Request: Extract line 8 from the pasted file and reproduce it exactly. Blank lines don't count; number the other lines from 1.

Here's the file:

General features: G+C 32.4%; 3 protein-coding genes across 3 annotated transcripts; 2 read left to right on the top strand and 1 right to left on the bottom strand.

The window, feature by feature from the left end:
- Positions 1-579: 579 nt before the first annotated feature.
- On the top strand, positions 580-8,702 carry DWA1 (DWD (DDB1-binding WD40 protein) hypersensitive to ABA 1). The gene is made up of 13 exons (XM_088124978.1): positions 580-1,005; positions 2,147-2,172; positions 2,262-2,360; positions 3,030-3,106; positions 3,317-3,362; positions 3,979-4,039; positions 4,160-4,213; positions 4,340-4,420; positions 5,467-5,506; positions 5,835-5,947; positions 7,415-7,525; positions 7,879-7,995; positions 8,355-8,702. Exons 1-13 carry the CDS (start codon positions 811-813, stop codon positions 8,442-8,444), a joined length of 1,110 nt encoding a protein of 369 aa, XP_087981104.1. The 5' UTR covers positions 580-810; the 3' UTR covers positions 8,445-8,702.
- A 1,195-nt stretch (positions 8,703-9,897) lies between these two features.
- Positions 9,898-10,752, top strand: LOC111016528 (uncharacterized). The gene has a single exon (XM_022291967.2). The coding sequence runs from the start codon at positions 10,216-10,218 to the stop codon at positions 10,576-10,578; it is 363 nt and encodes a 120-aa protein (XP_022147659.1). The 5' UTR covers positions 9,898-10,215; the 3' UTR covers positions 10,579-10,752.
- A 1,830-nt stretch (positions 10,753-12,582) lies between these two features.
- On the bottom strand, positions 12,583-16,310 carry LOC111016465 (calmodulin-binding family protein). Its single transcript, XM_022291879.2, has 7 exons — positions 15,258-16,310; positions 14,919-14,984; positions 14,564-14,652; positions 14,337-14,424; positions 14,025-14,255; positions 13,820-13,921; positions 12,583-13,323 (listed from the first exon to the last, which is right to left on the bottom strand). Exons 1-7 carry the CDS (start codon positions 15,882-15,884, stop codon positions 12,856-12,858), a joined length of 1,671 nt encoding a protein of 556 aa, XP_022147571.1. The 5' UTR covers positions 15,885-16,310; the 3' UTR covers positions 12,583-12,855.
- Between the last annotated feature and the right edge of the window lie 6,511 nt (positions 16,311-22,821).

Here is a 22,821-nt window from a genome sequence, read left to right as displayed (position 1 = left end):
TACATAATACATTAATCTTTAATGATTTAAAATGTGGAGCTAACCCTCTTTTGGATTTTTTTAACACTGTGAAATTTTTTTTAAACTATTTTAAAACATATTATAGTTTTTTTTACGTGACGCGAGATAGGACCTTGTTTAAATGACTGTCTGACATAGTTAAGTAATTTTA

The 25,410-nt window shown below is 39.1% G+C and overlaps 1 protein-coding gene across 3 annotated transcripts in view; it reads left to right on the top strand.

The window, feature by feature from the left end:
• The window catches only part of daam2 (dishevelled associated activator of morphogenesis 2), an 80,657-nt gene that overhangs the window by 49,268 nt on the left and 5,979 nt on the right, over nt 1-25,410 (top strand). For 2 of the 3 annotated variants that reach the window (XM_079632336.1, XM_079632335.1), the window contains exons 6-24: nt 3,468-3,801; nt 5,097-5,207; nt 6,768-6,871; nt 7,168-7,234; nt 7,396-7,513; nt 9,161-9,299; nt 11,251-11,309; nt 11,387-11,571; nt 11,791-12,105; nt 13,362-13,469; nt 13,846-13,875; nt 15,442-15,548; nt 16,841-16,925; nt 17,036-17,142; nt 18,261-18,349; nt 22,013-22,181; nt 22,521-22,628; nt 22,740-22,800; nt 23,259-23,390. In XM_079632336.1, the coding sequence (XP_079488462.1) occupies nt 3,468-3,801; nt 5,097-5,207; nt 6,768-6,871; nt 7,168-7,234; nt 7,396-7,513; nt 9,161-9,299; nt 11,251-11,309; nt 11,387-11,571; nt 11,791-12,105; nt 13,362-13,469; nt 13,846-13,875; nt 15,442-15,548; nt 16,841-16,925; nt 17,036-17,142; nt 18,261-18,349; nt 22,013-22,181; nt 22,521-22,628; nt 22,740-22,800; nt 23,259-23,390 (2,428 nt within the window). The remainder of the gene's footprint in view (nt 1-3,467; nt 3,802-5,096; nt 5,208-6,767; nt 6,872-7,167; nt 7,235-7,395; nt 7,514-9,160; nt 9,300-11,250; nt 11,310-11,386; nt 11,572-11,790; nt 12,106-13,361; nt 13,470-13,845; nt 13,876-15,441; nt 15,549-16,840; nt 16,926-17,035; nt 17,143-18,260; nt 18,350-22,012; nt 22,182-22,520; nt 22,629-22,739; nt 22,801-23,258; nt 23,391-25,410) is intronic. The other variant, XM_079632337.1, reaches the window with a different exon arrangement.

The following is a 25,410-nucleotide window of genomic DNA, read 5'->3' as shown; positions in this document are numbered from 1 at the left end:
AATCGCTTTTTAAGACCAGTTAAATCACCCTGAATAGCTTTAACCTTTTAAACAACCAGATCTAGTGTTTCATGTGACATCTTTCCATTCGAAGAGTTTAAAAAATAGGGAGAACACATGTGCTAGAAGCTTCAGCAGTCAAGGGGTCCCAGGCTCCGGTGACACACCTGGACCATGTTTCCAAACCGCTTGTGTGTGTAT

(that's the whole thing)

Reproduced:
- On the bottom strand, positions 12,583-16,310 carry LOC111016465 (calmodulin-binding family protein). Its single transcript, XM_022291879.2, has 7 exons — positions 15,258-16,310; positions 14,919-14,984; positions 14,564-14,652; positions 14,337-14,424; positions 14,025-14,255; positions 13,820-13,921; positions 12,583-13,323 (listed from the first exon to the last, which is right to left on the bottom strand). Exons 1-7 carry the CDS (start codon positions 15,882-15,884, stop codon positions 12,856-12,858), a joined length of 1,671 nt encoding a protein of 556 aa, XP_022147571.1. The 5' UTR covers positions 15,885-16,310; the 3' UTR covers positions 12,583-12,855.